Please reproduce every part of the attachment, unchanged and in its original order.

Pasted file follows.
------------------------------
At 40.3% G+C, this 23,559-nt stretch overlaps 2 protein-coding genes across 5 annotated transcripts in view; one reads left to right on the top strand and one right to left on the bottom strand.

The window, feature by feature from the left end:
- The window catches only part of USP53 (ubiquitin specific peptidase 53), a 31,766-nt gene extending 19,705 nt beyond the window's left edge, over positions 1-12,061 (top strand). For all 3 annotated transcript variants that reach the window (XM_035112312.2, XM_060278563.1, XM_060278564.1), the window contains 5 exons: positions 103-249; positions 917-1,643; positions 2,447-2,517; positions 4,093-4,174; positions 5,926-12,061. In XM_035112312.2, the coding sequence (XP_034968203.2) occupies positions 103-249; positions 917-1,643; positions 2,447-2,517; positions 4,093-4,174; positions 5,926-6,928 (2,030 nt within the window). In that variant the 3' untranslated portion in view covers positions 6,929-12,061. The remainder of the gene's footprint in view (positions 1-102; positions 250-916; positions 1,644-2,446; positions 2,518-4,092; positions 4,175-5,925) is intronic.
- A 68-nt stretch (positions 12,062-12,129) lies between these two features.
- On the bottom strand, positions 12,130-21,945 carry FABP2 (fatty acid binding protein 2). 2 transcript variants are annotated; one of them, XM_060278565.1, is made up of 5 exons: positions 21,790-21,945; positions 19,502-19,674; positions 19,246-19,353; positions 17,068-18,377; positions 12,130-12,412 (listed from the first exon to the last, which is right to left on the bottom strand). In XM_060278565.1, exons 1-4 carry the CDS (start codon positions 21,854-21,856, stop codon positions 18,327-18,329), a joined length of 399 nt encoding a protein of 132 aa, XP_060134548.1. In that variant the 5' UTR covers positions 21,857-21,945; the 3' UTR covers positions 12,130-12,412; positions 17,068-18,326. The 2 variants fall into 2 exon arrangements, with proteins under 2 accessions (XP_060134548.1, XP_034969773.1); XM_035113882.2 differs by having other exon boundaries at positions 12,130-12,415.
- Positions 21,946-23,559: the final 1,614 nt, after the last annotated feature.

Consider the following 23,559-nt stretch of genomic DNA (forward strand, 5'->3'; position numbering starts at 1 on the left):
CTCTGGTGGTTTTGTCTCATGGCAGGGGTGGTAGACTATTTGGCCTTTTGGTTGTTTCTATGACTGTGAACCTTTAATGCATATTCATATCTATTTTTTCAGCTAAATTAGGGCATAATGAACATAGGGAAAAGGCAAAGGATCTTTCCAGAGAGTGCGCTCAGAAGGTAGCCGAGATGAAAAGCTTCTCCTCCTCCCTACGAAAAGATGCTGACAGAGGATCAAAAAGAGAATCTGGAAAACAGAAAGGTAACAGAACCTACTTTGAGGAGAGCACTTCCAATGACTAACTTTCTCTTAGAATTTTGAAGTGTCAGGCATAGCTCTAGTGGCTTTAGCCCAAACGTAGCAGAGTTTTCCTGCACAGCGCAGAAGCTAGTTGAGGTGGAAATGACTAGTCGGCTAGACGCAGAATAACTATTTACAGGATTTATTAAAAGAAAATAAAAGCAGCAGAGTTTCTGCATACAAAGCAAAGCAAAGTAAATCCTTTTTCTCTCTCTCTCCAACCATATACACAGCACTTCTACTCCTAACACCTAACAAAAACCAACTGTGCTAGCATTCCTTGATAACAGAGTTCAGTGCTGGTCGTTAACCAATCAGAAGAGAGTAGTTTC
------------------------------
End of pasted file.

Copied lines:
At 40.3% G+C, this 23,559-nt stretch overlaps 2 protein-coding genes across 5 annotated transcripts in view; one reads left to right on the top strand and one right to left on the bottom strand.

The window, feature by feature from the left end:
- The window catches only part of USP53 (ubiquitin specific peptidase 53), a 31,766-nt gene extending 19,705 nt beyond the window's left edge, over positions 1-12,061 (top strand). For all 3 annotated transcript variants that reach the window (XM_035112312.2, XM_060278563.1, XM_060278564.1), the window contains 5 exons: positions 103-249; positions 917-1,643; positions 2,447-2,517; positions 4,093-4,174; positions 5,926-12,061. In XM_035112312.2, the coding sequence (XP_034968203.2) occupies positions 103-249; positions 917-1,643; positions 2,447-2,517; positions 4,093-4,174; positions 5,926-6,928 (2,030 nt within the window). In that variant the 3' untranslated portion in view covers positions 6,929-12,061. The remainder of the gene's footprint in view (positions 1-102; positions 250-916; positions 1,644-2,446; positions 2,518-4,092; positions 4,175-5,925) is intronic.
- A 68-nt stretch (positions 12,062-12,129) lies between these two features.
- On the bottom strand, positions 12,130-21,945 carry FABP2 (fatty acid binding protein 2). 2 transcript variants are annotated; one of them, XM_060278565.1, is made up of 5 exons: positions 21,790-21,945; positions 19,502-19,674; positions 19,246-19,353; positions 17,068-18,377; positions 12,130-12,412 (listed from the first exon to the last, which is right to left on the bottom strand). In XM_060278565.1, exons 1-4 carry the CDS (start codon positions 21,854-21,856, stop codon positions 18,327-18,329), a joined length of 399 nt encoding a protein of 132 aa, XP_060134548.1. In that variant the 5' UTR covers positions 21,857-21,945; the 3' UTR covers positions 12,130-12,412; positions 17,068-18,326. The 2 variants fall into 2 exon arrangements, with proteins under 2 accessions (XP_060134548.1, XP_034969773.1); XM_035113882.2 differs by having other exon boundaries at positions 12,130-12,415.
- Positions 21,946-23,559: the final 1,614 nt, after the last annotated feature.

Consider the following 23,559-nt stretch of genomic DNA (forward strand, 5'->3'; position numbering starts at 1 on the left):
CTCTGGTGGTTTTGTCTCATGGCAGGGGTGGTAGACTATTTGGCCTTTTGGTTGTTTCTATGACTGTGAACCTTTAATGCATATTCATATCTATTTTTTCAGCTAAATTAGGGCATAATGAACATAGGGAAAAGGCAAAGGATCTTTCCAGAGAGTGCGCTCAGAAGGTAGCCGAGATGAAAAGCTTCTCCTCCTCCCTACGAAAAGATGCTGACAGAGGATCAAAAAGAGAATCTGGAAAACAGAAAGGTAACAGAACCTACTTTGAGGAGAGCACTTCCAATGACTAACTTTCTCTTAGAATTTTGAAGTGTCAGGCATAGCTCTAGTGGCTTTAGCCCAAACGTAGCAGAGTTTTCCTGCACAGCGCAGAAGCTAGTTGAGGTGGAAATGACTAGTCGGCTAGACGCAGAATAACTATTTACAGGATTTATTAAAAGAAAATAAAAGCAGCAGAGTTTCTGCATACAAAGCAAAGCAAAGTAAATCCTTTTTCTCTCTCTCTCCAACCATATACACAGCACTTCTACTCCTAACACCTAACAAAAACCAACTGTGCTAGCATTCCTTGATAACAGAGTTCAGTGCTGGTCGTTAACCAATCAGAAGAGAGTAGTTTC